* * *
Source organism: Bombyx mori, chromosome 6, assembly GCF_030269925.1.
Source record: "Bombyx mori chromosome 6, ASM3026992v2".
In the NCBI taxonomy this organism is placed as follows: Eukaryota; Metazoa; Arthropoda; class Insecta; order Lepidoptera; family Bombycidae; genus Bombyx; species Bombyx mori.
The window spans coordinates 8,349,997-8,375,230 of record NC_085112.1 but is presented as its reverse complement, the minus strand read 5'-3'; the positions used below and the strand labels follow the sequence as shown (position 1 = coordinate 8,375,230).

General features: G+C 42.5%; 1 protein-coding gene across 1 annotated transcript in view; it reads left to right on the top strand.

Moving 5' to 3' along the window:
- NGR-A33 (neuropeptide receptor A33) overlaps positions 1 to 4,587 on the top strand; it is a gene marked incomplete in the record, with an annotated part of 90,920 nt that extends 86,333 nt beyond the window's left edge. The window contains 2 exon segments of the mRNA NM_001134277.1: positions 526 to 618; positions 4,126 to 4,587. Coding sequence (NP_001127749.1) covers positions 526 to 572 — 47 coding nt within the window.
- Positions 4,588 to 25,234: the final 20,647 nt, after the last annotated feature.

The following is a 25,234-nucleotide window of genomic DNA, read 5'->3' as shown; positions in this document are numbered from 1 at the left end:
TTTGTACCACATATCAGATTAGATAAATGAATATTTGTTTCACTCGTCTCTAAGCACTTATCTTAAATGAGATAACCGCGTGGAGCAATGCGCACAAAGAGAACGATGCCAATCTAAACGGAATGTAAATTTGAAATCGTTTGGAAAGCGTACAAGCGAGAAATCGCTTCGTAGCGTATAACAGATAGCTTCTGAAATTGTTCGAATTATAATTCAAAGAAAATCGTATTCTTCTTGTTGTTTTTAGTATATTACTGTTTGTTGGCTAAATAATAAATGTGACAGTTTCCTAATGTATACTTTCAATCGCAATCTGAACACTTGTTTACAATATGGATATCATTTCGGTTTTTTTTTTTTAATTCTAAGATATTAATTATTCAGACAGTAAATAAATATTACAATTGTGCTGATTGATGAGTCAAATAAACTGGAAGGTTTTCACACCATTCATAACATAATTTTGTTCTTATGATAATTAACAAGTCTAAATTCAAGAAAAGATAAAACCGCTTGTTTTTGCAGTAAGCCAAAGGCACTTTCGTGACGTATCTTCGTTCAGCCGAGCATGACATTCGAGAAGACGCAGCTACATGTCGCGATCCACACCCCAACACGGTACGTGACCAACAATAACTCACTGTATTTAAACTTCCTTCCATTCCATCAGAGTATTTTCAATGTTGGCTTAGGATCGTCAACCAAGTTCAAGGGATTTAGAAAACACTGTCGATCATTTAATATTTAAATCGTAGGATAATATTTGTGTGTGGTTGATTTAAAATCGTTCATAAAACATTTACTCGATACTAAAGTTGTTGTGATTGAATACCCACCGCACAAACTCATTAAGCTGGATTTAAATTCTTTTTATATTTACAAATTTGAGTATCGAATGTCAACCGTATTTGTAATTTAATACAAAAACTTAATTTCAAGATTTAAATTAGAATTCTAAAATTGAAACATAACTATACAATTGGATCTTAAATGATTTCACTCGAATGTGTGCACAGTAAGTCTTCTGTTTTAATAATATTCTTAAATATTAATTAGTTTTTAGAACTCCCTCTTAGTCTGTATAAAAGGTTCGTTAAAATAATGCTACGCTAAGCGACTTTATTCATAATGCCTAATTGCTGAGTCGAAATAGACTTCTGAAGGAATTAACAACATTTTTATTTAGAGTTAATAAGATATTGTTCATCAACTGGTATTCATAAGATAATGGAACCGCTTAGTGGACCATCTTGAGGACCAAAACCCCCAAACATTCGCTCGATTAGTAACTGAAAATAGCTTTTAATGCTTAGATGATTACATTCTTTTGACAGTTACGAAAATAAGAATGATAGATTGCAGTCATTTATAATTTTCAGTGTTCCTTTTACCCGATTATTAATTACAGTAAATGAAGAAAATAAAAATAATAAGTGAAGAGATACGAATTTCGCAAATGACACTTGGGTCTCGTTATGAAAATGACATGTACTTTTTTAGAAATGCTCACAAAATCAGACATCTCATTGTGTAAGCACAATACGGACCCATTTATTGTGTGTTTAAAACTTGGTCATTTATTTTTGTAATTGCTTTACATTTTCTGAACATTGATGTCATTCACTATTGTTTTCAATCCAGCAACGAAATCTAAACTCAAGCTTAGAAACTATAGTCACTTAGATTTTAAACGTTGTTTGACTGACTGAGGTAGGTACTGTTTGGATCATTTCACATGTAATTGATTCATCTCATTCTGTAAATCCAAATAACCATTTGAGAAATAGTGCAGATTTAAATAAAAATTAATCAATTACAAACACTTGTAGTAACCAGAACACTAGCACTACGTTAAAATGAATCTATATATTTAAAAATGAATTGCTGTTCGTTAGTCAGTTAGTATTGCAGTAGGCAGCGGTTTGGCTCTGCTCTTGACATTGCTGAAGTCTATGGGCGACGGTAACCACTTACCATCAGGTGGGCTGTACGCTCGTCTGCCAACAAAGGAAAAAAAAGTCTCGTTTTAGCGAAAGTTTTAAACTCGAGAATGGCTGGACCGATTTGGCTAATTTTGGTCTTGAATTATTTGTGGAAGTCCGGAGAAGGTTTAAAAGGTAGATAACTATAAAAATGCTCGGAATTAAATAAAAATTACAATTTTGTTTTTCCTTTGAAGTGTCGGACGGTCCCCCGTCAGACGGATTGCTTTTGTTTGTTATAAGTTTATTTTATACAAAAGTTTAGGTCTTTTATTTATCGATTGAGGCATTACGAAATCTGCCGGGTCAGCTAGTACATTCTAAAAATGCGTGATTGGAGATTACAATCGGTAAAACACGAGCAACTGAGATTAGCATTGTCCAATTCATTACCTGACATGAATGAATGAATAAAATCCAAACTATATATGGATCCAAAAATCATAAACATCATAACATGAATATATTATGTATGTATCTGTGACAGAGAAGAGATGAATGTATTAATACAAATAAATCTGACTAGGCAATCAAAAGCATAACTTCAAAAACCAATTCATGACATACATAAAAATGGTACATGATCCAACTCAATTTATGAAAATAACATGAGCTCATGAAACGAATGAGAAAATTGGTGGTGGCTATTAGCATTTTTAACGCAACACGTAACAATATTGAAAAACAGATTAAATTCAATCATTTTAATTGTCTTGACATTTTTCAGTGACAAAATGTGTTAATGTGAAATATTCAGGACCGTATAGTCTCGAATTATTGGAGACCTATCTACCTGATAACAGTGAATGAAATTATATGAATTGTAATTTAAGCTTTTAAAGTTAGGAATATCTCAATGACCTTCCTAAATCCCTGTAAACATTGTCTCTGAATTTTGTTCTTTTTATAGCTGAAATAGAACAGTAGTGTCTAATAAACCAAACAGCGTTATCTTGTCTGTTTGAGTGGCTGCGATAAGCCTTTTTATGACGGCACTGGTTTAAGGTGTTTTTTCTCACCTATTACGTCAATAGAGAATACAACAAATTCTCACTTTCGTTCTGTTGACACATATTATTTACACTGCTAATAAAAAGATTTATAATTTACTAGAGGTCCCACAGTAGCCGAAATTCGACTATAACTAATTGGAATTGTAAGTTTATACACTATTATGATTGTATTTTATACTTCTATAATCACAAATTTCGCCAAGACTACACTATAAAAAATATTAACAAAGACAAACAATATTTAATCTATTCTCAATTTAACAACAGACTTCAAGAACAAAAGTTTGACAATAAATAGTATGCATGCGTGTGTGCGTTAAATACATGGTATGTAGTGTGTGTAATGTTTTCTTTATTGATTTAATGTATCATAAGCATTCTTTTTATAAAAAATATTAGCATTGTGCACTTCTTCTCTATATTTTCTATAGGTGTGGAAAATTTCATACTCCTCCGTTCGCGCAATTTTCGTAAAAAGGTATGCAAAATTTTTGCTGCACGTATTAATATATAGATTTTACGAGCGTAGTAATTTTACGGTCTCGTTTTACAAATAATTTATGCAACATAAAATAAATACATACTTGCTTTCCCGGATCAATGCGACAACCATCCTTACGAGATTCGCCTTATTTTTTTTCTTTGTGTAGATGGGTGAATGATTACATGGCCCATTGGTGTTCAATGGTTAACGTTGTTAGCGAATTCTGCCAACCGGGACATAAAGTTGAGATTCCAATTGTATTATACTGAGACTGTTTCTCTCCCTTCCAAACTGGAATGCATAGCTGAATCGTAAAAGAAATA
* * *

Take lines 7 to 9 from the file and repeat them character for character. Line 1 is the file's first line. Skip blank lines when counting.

- NGR-A33 (neuropeptide receptor A33) overlaps positions 1 to 4,587 on the top strand; it is a gene marked incomplete in the record, with an annotated part of 90,920 nt that extends 86,333 nt beyond the window's left edge. The window contains 2 exon segments of the mRNA NM_001134277.1: positions 526 to 618; positions 4,126 to 4,587. Coding sequence (NP_001127749.1) covers positions 526 to 572 — 47 coding nt within the window.
- Positions 4,588 to 25,234: the final 20,647 nt, after the last annotated feature.

The following is a 25,234-nucleotide window of genomic DNA, read 5'->3' as shown; positions in this document are numbered from 1 at the left end: